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MIT Sloan Management Review
A short questionnaire from researchers at MIT Sloan's Center for Information Systems Research helps assess digital risk.
Wolfgang Gruel and Frank Piller
Smart data and mass customization have the potential to radically change the way trips are planned.
Andrew W. Lo and Gary P. Pisano
Project-centered governance may be an efficient way to organize innovation in fields such as biotech.
March 20, 2012 | Gerry Johnson, George S. Yip and Manuel Hensmans
Companies that are able to radically change their entrenched ways of doing things and then reclaim leading positions in their industries are the exception rather than the rule. Even less common are companies able to anticipate a new set of requirements and mobilize the internal and external resources necessary to meet them. The article focuses on three companies that transformed themselves and compares them with three other companies from similar industries that hadn’t been required to make a dramatic shift.
How are companies finding the most creative and competitive strategic vision? Open access to these MIT Sloan Management Review articles on spurring innovative strategy is provided courtesy of Stanford Graduate School of Business.
By Alan MacCormack et al.
Companies are increasingly turning to contests to generate many diverse ideas.
Martha E. Mangelsdorf
An intriguing new book discusses the traits of serial innovators at established companies.
Companies can successfully challenge industry leaders even without radical technological innovation.
Paul J.H. Schoemaker and Steven Krupp
Asking the right questions can help you broaden your perspective — and make smarter decisions.
To understand how breakthroughs in creativity occur, managers must understand how most collaborations work.
Erik Simanis and Stuart Hart
Grameen Bank and others know that you get the best answers by burying yourself in the questions.
Jielin Dong and Yanli Zhang
Smartphone maker Xiaomi cultivates user pride through user-centered and open innovation.
Eric von Hippel et al.
Consumers generate massive amounts of product innovation — which has significant implications for new product development.
Yun Mi Antorini et al.
For the Lego Group, a close bond with user communities is not a pipe dream but a reality.
Martha E. Mangelsdorf
What if traditional views of the innovation process are flawed? Thoughts from MIT's Eric von Hippel.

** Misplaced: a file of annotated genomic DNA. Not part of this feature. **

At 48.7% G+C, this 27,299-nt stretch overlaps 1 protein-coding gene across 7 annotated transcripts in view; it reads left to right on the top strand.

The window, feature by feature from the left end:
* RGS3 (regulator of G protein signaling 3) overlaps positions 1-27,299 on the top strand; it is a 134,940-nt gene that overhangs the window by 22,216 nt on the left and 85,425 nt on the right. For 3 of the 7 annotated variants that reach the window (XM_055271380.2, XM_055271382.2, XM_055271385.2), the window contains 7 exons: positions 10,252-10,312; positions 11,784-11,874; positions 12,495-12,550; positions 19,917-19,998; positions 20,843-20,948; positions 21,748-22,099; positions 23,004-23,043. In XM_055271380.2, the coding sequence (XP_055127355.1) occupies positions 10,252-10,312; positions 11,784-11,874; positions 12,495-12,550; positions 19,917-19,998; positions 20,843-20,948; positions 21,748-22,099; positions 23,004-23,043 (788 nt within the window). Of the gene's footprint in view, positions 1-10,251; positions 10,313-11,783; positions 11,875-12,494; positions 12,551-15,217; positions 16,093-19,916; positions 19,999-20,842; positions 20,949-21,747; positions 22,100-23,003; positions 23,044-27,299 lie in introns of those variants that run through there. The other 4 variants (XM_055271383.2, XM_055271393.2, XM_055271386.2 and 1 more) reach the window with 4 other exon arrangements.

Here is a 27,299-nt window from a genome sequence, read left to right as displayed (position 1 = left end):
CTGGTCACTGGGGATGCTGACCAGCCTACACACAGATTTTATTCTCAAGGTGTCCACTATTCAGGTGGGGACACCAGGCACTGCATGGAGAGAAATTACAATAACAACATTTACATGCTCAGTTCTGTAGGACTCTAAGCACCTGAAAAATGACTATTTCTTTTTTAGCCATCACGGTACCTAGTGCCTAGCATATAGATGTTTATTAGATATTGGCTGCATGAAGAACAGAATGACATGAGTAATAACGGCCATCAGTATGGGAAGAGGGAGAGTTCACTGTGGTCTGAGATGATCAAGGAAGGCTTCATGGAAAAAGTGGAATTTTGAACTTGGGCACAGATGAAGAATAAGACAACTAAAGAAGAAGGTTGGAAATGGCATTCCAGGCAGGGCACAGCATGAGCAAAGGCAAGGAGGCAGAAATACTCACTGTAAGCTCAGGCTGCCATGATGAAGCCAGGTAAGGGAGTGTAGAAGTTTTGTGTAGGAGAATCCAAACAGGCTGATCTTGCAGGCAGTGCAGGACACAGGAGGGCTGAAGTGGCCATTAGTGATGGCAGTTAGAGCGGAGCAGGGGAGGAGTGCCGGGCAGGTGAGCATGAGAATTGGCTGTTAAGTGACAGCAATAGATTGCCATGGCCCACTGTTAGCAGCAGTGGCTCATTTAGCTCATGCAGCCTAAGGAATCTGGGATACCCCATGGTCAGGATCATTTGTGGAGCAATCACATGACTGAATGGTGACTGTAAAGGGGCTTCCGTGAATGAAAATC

Growing economies like China and India are hotbeds of innovation. Open access to these three MIT Sloan Management Review articles about innovation in emerging markets is provided courtesy of PwC.
Constantinos C. Markides
What happens when successful companies in emerging markets make the leap into more developed ones?
Peter J. Williamson and Eden Yin
Chinese companies are reengineering new product development in ways that reduce lead times.
Jamie Anderson and Costas Markides
Innovation in developing markets has less to do with finding new customers than addressing issues of product acceptability, affordability, availability and awareness.
Willy C. Shih and Sen Chai
Innovation flourishes when companies are geographically close, but knowledge poaching can thrive, too.
Logistics clusters create jobs that are difficult to move offshore and lead to economic growth.
Stephen O’Leary (Aeris Partners LLC), interviewed by David Kiron
A new wave of analytics-driven companies is making Massachusetts one of the hottest U.S. centers of big data.
Michael E. Porter and Scott Stern
The external environment for innovation is an important driver, and industrial clusters offer special advantages.
Building a platform through which different groups interact requires smart thinking about strategy.
Neel Sundaresan (eBay), Interviewed by Renee Boucher Ferguson
Neel Sundaresan, senior research director at eBay, discusses how eBay uses analytics at every level.
Carmelo Cennamo and Juan Santaló
The increasing popularity of platform strategies masks a difficult truth: They are hard to execute well.
October 8, 2015 | David B. Yoffie and Michael A. Cusumano, interviewed by Martha E. Mangelsdorf
How can executives develop their skills as strategists? One way is to learn from the masters. The book Strategy Rules: Five Timeless Lessons From Bill Gates, Andy Grove, and Steve Jobs (HarperCollins, 2015) explores insights drawn from the careers of these former CEOs of Microsoft, Intel, and Apple. In a Q&A, the book's authors, David B. Yoffie of Harvard Business School and Michael A. Cusumano of MIT Sloan, explain how strategic thinking is a capability that leaders — even the superstars — develop over time.